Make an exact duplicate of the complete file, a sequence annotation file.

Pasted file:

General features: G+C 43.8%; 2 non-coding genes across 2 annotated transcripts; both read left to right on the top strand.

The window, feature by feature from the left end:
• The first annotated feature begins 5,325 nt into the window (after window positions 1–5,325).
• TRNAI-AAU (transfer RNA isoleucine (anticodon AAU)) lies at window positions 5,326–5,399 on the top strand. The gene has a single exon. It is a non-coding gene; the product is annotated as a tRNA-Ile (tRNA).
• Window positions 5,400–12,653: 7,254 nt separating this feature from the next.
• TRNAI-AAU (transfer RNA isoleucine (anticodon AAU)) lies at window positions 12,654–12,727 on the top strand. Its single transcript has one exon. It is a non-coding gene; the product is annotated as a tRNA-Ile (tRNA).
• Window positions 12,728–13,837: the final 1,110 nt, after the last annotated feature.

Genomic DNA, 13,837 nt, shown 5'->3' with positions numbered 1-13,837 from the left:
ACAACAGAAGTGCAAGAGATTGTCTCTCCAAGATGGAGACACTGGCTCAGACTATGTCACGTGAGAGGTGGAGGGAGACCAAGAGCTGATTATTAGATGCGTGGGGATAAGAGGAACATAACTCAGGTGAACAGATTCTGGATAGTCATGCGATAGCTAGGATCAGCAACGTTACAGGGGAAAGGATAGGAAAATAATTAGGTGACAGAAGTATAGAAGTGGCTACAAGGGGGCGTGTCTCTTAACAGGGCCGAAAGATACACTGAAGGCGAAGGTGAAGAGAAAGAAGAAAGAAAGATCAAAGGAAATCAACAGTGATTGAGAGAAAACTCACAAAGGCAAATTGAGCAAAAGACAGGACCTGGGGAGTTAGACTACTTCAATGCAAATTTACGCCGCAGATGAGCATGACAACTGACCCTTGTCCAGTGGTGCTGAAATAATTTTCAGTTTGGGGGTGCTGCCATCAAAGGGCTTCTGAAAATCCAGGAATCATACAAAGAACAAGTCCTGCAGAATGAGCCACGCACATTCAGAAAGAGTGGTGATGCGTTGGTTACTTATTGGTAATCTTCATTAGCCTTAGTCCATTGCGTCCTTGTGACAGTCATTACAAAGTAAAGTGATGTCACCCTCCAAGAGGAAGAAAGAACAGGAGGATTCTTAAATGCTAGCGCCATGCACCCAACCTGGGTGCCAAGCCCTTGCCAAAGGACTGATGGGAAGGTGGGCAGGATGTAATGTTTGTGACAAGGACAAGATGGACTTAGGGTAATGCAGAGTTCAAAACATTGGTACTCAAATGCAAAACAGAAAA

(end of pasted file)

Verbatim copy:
General features: G+C 43.8%; 2 non-coding genes across 2 annotated transcripts; both read left to right on the top strand.

The window, feature by feature from the left end:
• The first annotated feature begins 5,325 nt into the window (after window positions 1–5,325).
• TRNAI-AAU (transfer RNA isoleucine (anticodon AAU)) lies at window positions 5,326–5,399 on the top strand. The gene has a single exon. It is a non-coding gene; the product is annotated as a tRNA-Ile (tRNA).
• Window positions 5,400–12,653: 7,254 nt separating this feature from the next.
• TRNAI-AAU (transfer RNA isoleucine (anticodon AAU)) lies at window positions 12,654–12,727 on the top strand. Its single transcript has one exon. It is a non-coding gene; the product is annotated as a tRNA-Ile (tRNA).
• Window positions 12,728–13,837: the final 1,110 nt, after the last annotated feature.

Genomic DNA, 13,837 nt, shown 5'->3' with positions numbered 1-13,837 from the left:
ACAACAGAAGTGCAAGAGATTGTCTCTCCAAGATGGAGACACTGGCTCAGACTATGTCACGTGAGAGGTGGAGGGAGACCAAGAGCTGATTATTAGATGCGTGGGGATAAGAGGAACATAACTCAGGTGAACAGATTCTGGATAGTCATGCGATAGCTAGGATCAGCAACGTTACAGGGGAAAGGATAGGAAAATAATTAGGTGACAGAAGTATAGAAGTGGCTACAAGGGGGCGTGTCTCTTAACAGGGCCGAAAGATACACTGAAGGCGAAGGTGAAGAGAAAGAAGAAAGAAAGATCAAAGGAAATCAACAGTGATTGAGAGAAAACTCACAAAGGCAAATTGAGCAAAAGACAGGACCTGGGGAGTTAGACTACTTCAATGCAAATTTACGCCGCAGATGAGCATGACAACTGACCCTTGTCCAGTGGTGCTGAAATAATTTTCAGTTTGGGGGTGCTGCCATCAAAGGGCTTCTGAAAATCCAGGAATCATACAAAGAACAAGTCCTGCAGAATGAGCCACGCACATTCAGAAAGAGTGGTGATGCGTTGGTTACTTATTGGTAATCTTCATTAGCCTTAGTCCATTGCGTCCTTGTGACAGTCATTACAAAGTAAAGTGATGTCACCCTCCAAGAGGAAGAAAGAACAGGAGGATTCTTAAATGCTAGCGCCATGCACCCAACCTGGGTGCCAAGCCCTTGCCAAAGGACTGATGGGAAGGTGGGCAGGATGTAATGTTTGTGACAAGGACAAGATGGACTTAGGGTAATGCAGAGTTCAAAACATTGGTACTCAAATGCAAAACAGAAAA